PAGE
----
PREVIEW: TARTUFFE AT THE REP

PREVIEW: TARTUFFE AT THE REP

Hint: Very good.

Let's start with a bit of background, if we may? Molière was a tearaway genius writer in 1660’s France. His play Tartuffe was a biting satire on the role of spiritual frauds who lived off the gullible. The play was banned after one performance and Molière was threatened with being burnt at the stake by religious nutcases. The comedy eventually became a smash hit when the king gave a cautious thumbs up.

There’s the background. Now the business to hand. TV writers Anil Gupta and Richard Pinto (The OfficeCitizen KhanThe Kumars at 42) have taken this classic and placed it firmly in the present. So, swap 1664 for now(ish); swap Tartuffe the Catholic clerical conman for Tartuffe the Brummie trickster; swap Paris for Sparkhill and see what happens. The result is a rollercoaster of a play infused with biting comedy, great Brummie accents, searing social comment and a plot twist or two to keep you guessing.

The updated Tartuffe (smirkingly played by Asif Khan) is the long bearded conman preying off the innocents in his Brum neighbourhood. He dupes the gullible Imran Pervaiz (Simon Nagra) to hand over his posh new home (with its £7000 worth of Norwegian spruce decking), his Merc, his bank account and his business. He even promises his street smart daughter in marriage despite her attraction to a local boyfriend. And he kicks out his beatboxing hotheaded son when the lad questions Tartuffe’s intentions.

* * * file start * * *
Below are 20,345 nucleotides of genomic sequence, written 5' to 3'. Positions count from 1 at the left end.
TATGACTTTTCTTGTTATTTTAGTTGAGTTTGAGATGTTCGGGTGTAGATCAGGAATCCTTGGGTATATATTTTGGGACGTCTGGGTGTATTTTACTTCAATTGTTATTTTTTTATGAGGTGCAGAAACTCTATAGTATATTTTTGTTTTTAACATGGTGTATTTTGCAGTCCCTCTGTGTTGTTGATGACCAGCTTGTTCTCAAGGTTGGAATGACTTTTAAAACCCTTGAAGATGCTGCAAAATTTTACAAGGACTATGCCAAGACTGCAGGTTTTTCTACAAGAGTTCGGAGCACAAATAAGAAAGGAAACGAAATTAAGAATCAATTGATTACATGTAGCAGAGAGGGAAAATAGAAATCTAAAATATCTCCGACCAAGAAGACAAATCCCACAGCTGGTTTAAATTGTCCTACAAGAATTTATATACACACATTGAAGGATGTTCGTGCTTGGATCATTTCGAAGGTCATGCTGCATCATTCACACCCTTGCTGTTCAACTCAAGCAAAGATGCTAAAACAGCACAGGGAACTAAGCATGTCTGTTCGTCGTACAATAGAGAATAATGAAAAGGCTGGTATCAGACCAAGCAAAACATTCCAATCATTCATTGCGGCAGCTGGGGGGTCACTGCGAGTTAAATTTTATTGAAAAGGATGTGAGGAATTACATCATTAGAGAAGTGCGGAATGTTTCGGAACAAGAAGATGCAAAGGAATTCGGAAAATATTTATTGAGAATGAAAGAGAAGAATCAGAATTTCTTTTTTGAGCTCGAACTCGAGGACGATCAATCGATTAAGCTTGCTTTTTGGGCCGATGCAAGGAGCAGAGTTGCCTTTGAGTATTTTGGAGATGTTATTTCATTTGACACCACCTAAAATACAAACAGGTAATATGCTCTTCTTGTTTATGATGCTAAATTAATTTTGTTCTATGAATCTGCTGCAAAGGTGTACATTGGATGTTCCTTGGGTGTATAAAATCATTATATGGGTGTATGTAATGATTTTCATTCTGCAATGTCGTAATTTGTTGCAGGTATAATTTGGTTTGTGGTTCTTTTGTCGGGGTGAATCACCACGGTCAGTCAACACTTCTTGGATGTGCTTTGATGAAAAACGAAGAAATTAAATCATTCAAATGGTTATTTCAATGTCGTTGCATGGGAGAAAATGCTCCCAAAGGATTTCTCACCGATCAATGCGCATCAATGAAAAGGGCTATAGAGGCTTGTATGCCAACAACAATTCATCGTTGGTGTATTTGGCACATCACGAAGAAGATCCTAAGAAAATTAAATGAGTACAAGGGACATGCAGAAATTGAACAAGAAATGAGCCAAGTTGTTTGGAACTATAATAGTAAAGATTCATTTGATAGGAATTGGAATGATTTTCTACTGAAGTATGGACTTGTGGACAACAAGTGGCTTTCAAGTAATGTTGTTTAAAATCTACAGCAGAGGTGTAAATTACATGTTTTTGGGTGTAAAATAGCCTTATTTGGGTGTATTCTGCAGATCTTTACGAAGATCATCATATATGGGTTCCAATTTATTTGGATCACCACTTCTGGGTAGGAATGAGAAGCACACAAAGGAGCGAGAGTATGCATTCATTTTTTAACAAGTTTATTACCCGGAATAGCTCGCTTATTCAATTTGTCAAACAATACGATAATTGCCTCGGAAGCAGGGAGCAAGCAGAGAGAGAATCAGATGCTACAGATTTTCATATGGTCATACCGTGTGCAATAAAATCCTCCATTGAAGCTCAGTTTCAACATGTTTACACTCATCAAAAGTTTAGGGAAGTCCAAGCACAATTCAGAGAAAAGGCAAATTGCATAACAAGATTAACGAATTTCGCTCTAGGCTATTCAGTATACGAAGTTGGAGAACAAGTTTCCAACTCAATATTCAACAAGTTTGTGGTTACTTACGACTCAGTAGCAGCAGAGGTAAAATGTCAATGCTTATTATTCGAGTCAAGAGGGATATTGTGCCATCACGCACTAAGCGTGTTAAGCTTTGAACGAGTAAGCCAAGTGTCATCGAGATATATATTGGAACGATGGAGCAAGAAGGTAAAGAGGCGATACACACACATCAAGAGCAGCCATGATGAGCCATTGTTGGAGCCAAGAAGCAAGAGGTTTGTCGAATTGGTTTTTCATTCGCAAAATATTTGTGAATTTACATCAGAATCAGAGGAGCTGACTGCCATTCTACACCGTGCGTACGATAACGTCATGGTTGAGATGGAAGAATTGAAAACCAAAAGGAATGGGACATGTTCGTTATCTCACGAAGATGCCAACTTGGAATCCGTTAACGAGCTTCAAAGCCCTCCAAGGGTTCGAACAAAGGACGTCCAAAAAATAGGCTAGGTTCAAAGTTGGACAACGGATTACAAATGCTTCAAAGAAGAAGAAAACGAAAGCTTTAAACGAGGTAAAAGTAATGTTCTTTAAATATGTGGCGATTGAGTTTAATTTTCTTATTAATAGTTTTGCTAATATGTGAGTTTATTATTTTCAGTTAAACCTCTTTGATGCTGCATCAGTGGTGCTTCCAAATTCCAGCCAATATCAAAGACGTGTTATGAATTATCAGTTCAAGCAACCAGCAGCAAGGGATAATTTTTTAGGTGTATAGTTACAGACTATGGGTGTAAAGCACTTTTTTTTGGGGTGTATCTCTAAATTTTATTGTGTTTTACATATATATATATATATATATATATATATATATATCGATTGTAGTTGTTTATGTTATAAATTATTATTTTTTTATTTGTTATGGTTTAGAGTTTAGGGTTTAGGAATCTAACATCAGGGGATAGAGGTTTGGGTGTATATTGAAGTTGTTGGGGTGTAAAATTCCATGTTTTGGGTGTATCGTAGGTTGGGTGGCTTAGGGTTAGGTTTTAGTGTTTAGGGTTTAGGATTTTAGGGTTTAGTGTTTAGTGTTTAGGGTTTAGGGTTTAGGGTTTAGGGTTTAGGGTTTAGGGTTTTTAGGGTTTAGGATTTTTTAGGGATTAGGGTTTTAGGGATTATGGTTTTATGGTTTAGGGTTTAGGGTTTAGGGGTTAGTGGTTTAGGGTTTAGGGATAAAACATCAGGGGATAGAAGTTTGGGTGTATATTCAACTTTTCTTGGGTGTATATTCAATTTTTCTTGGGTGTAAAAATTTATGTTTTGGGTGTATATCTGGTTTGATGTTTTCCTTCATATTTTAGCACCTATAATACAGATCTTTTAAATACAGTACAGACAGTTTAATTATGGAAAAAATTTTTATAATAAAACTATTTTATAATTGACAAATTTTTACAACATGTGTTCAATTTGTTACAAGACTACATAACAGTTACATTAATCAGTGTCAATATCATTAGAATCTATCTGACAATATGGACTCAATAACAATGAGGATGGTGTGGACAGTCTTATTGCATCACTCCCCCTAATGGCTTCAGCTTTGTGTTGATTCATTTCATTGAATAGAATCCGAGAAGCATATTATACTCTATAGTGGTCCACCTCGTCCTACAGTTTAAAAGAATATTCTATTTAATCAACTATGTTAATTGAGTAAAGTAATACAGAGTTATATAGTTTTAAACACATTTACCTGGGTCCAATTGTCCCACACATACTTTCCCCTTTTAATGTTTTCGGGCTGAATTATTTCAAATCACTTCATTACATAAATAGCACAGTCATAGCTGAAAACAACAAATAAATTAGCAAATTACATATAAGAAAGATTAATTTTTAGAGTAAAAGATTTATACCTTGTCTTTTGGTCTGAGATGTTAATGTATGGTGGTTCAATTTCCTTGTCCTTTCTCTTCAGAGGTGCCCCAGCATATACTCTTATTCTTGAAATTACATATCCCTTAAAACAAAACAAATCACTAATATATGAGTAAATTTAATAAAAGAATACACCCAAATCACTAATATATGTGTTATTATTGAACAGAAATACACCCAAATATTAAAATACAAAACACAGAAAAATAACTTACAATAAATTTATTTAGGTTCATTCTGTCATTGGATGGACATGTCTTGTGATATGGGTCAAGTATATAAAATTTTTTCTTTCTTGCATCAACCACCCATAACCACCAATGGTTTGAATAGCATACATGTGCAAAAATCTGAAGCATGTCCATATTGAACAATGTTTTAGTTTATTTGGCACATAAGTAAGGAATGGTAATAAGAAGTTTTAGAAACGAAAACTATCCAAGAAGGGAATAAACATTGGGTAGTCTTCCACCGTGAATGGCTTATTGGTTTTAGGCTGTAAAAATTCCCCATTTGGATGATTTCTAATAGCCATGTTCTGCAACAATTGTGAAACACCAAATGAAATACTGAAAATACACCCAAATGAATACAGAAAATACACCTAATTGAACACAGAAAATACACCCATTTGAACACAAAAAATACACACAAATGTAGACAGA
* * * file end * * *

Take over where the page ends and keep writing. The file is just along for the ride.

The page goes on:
Of course, it all comes unstuck. Tartuffe gets caught up in his own dubious spider web of deceit, even getting stuck fast in his very western skinny jeans revealing a spicy set of underwear as he tries to seduce Mrs Pervaiz. So, 350 years after Molière took on the Catholic clergy, Gupta and Pinto showcase that there is still hypocrisy, insincerity and downright fraud in all of Britain’s quarters. 

Star of the show is Simon Nagra’s father of the family, Mr Pervaiz. The actor works the whole of the theatre with a boisterous elan. He innocently falls for Tartuffe’s nonsense and dupes even himself into thinking he will be a better Muslim by giving everything to the trickster. He controls the comedy with a machine gun patter reminiscent of an early Alexei Sayle. Every line and every shrug of his mountainous shoulders is met with laughter. His Brummie accent, by the way, is bang on. October 14 to November 5 at the Rep


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